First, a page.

GOODYEAR, Ariz. -- During some Reds pitchers' fielding practice (PFP) drills on Friday, Amir Garrett was playing first base. Alex Wood was at shortstop and Brandon Finnegan was flashing some skills all over the infield.This clearly wasn't the usual PFP, a Spring Training staple that often has a wash, rinse
GOODYEAR, Ariz. -- During some Reds pitchers' fielding practice (PFP) drills on Friday, Amir Garrett was playing first base. Alex Wood was at shortstop and Brandon Finnegan was flashing some skills all over the infield.
This clearly wasn't the usual PFP, a Spring Training staple that often has a wash, rinse and repeat feel to it. The purpose behind the change of approach was not only to avoid the mundane. Manager David Bell is open to using pitchers at other positions this season, should there be a need.
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"I don't like saving guys just in case," Bell said on Saturday. "It makes you feel a lot better having that approach when you actually have guys that have practiced and prepared. You're not so afraid of putting someone out there and they get hurt. These guys are athletes. Every one of them are athletes. We want them to see it that way."
There was a lot of laughing and howls when any of the pitchers made an impressive play.
"It was fun watching them yesterday because they were having fun," Bell said. "They were working really hard, but smiling and enjoying themselves."
Garrett, the left-handed reliever, certainly impressed as he picked one-hop throws from the dirt on several occasions. Teammates loved watched him flash the leather.
Because pitchers are so locked in on facing hitters, it's easy to forget that they are also infielders. And at 60 feet, six inches away from the plate, they are the closest infielder to the hitter.
"I used to play first base when I was in the field and also outfield," Garrett said. "I'm just having fun with it, not being scared of the ball or anything. I think it was a good drill for us. It was to find that versatility that pitchers are missing and the athleticism.
"PFP is so standard. You're just going and everybody is trying not to get hurt. What we did yesterday was really good. You're just playing the game like you did as a little kid. You don't really know what you're doing, but you're playing the game. That's when you're at your best, just having fun. We're being able to move certain ways and throw the ball from different angles. I think it was great."
Bell felt it was important that a regular season game isn't the first time a pitcher took a groundball at a non-mound position.
"It creates a presence on the field," Bell said. "The idea is when they do get that groundball or get that play, it makes them stretch themselves a little bit."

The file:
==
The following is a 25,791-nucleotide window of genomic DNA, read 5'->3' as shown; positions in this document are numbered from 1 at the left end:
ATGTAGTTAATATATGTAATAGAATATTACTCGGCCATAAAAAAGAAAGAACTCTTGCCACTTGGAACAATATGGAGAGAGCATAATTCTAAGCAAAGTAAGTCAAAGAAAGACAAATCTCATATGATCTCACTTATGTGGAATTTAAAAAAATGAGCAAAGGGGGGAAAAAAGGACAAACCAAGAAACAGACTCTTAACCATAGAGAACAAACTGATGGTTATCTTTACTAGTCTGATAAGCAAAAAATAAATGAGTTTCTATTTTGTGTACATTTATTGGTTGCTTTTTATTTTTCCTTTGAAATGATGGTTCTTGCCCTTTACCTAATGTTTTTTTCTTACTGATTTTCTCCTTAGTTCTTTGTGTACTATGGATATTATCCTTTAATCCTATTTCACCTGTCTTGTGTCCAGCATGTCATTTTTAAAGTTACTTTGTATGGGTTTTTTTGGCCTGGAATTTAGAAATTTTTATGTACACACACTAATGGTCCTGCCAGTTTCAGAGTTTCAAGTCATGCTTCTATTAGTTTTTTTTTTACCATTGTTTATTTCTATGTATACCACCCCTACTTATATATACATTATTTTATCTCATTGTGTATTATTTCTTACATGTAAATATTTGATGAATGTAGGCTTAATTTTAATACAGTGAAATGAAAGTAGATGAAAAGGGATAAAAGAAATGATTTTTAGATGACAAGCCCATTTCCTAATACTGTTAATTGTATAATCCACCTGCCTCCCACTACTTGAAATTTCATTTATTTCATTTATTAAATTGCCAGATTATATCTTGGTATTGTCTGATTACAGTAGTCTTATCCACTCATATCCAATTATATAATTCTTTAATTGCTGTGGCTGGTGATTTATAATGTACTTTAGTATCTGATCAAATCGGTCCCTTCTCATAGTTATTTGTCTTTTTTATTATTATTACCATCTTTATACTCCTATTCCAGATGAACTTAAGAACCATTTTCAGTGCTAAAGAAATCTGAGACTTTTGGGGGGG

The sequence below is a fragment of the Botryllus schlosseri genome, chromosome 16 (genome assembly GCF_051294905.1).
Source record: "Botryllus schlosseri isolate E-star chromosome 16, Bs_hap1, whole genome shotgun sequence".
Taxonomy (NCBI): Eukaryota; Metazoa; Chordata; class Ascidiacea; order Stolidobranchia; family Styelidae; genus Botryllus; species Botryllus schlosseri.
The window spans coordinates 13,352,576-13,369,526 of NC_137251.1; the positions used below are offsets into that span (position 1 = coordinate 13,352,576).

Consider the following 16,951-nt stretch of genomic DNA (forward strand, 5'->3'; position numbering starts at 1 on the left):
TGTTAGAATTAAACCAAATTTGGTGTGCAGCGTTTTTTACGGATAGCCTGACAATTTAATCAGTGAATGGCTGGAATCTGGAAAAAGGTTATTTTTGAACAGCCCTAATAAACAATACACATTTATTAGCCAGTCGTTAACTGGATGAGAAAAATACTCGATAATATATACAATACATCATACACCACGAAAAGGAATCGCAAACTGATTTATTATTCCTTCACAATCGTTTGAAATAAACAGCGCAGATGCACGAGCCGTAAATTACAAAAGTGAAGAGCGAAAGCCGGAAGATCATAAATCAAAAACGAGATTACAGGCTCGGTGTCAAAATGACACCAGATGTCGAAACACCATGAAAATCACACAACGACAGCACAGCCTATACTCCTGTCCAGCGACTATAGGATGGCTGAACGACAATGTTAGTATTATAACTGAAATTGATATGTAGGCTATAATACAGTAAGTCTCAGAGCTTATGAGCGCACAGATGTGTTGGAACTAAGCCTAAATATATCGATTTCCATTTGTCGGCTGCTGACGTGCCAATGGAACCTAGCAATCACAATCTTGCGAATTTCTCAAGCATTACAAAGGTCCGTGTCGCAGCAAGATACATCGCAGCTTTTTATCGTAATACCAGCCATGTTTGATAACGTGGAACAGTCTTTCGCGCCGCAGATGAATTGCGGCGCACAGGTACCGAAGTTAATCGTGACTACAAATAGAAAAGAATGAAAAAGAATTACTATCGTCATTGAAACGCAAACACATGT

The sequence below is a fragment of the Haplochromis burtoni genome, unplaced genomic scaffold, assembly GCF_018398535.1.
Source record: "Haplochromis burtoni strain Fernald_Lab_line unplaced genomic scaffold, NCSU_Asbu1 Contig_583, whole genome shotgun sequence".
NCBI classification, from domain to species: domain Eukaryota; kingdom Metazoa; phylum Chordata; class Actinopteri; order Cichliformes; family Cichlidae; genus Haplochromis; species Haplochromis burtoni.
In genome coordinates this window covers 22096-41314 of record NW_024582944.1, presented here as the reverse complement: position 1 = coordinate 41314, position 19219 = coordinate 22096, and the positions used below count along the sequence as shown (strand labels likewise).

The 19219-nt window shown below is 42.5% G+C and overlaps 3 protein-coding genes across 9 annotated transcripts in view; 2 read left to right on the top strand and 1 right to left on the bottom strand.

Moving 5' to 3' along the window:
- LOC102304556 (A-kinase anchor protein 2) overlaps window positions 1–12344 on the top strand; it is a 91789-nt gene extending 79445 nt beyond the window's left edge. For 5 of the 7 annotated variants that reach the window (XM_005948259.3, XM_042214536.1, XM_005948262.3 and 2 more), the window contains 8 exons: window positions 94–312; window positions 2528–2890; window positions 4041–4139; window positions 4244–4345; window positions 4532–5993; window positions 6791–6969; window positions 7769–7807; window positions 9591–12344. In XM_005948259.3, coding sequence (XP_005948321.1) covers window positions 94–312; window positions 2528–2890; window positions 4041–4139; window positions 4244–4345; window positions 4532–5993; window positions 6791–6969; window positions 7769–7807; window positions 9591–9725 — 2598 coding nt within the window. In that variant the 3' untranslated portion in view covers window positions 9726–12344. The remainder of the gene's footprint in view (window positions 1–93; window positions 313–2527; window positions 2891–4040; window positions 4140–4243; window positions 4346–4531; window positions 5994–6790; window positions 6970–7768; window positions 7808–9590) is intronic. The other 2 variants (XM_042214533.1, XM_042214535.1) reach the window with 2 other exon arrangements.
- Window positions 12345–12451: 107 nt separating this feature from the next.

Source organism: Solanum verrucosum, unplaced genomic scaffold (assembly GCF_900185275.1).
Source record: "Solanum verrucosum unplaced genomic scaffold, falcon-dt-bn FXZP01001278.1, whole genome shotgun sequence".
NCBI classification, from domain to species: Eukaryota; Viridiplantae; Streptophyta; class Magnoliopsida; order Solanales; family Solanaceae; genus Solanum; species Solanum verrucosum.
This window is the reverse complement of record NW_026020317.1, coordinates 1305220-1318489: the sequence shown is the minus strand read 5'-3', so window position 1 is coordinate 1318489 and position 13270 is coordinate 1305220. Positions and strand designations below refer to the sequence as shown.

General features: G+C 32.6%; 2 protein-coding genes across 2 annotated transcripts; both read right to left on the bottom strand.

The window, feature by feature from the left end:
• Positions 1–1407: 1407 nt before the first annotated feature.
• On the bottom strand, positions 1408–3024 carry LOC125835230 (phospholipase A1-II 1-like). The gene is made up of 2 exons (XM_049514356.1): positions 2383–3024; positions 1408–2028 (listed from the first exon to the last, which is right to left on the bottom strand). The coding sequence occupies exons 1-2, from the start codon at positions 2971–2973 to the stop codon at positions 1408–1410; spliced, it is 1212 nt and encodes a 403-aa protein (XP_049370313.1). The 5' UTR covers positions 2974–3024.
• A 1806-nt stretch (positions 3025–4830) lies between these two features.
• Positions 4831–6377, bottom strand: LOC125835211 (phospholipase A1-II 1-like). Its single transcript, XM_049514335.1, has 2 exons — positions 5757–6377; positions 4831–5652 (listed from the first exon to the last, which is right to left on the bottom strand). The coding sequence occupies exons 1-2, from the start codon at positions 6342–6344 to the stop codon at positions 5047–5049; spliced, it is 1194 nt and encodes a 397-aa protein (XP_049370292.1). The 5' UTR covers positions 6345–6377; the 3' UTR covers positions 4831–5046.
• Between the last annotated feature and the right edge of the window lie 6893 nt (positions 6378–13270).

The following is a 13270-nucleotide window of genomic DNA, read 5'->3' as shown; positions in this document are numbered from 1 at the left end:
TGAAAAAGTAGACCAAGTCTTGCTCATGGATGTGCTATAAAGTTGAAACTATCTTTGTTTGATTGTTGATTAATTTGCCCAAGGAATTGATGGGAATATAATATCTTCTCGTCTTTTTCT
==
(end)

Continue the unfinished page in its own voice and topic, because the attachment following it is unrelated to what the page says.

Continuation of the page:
Position players report Sunday
Reds position players officially report to camp on Sunday and will take their physicals. Almost every player has already been in camp for a few days, with only Joey Votto, Eugenio Suárez and Jose Siri not seen publicly as of Saturday morning.
Because physicals will be going on in the morning, Bell pushed the pitchers' workout schedule back to the afternoon.
"Things are really going to pick up here the next couple of days with everyone reporting and first full day," Bell said. "It's kind of why we pushed tomorrow back, too, just to give a little breather to the guys that have been here for a week or so."
The first full-squad workout is scheduled for Monday.
A true backup shortstop needed?
If the Reds carry 13 pitchers, as expected, that will leave only four spots for bench players -- which will make versatility even more important. Sometimes, there is a premium on a role player who is a "true shortstop" in case a defensive change is needed. On the Reds, they could use Alex Blandino or Blake Trahan to back up José Peraza. Christian Colón is also in camp as a non-roster invite.
Suarez, the All-Star third baseman, has played shortstop in the Major Leagues. It's his natural position.
"I haven't seen him play there, but a lot of people have in the organization, and it's been brought up as an option," Bell said. "He's settled in pretty nicely at third base -- not to say I would be afraid to move him, but I don't know that that would be the first choice."
Whoever plays at shortstop besides Peraza, Bell wants that person to be both capable and comfortable there.
"With Peraza, knowing his durability and the commitment we've made with him at short, it's not mandatory," Bell said. "It's always nice to have depth. It's an important position. If everything goes perfect, you're fine, but it's nice to have somebody you really trust at that position -- any position, but especially up the middle."
Mark Sheldon has covered the Reds for MLB.com since 2006, and previously covered the Twins from 2001-05. Follow him on Twitter @m_sheldon and Facebook and listen to his podcast.